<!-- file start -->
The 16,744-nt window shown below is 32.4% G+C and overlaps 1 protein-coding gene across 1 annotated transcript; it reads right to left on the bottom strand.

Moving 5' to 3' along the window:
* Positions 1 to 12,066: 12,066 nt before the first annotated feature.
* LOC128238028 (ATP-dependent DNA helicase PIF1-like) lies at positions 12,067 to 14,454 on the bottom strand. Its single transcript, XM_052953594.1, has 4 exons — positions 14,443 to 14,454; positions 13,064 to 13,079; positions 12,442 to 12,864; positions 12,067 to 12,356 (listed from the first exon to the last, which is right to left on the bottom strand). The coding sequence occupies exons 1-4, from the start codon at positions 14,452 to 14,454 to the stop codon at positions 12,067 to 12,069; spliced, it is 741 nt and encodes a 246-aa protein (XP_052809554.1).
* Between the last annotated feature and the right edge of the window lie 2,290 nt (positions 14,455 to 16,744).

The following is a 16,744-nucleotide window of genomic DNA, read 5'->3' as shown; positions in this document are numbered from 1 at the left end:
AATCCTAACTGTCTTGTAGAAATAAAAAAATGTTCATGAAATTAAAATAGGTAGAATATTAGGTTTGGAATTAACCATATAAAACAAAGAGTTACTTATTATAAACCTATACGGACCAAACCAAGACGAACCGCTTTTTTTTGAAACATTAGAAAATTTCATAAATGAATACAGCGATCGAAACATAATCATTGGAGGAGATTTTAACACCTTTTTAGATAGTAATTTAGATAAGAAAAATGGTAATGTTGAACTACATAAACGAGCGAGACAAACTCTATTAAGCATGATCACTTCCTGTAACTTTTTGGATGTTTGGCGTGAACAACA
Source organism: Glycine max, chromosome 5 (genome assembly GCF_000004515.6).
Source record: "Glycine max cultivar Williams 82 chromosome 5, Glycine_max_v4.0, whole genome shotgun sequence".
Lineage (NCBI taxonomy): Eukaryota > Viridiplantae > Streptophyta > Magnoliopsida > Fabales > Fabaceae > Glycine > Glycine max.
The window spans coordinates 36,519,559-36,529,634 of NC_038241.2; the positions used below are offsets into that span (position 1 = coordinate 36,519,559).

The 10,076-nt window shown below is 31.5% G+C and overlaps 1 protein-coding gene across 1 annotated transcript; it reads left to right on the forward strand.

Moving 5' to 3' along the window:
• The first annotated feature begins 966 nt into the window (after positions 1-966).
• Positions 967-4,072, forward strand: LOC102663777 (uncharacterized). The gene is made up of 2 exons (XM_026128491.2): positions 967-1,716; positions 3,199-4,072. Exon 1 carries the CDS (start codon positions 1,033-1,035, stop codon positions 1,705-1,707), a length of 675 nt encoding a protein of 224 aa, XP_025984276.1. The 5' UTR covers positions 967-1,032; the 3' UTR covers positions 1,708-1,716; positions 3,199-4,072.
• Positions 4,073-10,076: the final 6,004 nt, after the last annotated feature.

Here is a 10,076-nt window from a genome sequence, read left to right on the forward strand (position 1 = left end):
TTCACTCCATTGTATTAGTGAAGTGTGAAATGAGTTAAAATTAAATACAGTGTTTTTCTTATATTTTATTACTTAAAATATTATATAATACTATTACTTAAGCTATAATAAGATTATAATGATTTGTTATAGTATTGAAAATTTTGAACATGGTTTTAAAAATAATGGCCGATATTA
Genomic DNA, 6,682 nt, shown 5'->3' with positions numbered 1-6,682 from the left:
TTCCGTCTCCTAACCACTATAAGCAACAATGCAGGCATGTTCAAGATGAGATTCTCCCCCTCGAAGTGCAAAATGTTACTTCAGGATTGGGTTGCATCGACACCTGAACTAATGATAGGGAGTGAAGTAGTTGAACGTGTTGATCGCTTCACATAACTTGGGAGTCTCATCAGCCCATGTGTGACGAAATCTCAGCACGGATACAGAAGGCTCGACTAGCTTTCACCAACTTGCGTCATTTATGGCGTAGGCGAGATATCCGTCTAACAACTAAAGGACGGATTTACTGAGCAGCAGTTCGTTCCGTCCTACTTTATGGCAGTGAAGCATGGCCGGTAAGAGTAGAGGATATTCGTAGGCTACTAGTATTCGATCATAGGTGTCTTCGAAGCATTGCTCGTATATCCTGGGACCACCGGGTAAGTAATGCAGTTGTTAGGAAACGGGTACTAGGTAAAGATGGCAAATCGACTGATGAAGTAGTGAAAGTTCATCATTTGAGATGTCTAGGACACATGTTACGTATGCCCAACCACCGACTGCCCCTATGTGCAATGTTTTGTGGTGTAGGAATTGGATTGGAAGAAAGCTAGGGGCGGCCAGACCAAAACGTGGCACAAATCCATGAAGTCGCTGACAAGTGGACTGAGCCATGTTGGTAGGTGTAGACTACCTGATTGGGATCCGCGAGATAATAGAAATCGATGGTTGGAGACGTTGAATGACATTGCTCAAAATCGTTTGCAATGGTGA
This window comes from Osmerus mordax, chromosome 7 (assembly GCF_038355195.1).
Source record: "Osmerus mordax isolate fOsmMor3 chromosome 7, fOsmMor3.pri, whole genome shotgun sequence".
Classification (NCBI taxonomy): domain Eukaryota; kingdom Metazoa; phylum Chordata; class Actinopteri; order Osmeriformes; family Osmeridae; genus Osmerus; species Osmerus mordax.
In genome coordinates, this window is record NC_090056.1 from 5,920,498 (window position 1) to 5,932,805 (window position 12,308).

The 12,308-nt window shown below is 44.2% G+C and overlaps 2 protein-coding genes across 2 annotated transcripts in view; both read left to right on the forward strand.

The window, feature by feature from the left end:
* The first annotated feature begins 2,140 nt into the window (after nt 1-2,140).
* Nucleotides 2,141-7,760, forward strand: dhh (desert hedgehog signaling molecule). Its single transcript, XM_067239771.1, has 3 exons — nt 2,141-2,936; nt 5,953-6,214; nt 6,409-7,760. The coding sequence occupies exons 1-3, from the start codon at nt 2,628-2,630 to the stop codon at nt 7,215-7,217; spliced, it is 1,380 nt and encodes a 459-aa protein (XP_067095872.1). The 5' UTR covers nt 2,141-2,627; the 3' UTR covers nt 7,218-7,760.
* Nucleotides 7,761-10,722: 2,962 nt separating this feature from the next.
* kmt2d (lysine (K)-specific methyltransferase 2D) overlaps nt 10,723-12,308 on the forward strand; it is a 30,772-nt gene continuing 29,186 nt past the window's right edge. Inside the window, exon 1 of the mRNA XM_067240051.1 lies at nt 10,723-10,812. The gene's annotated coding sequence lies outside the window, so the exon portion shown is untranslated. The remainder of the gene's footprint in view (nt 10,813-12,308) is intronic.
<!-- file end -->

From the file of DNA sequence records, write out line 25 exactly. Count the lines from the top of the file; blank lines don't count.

The 12,308-nt window shown below is 44.2% G+C and overlaps 2 protein-coding genes across 2 annotated transcripts in view; both read left to right on the forward strand.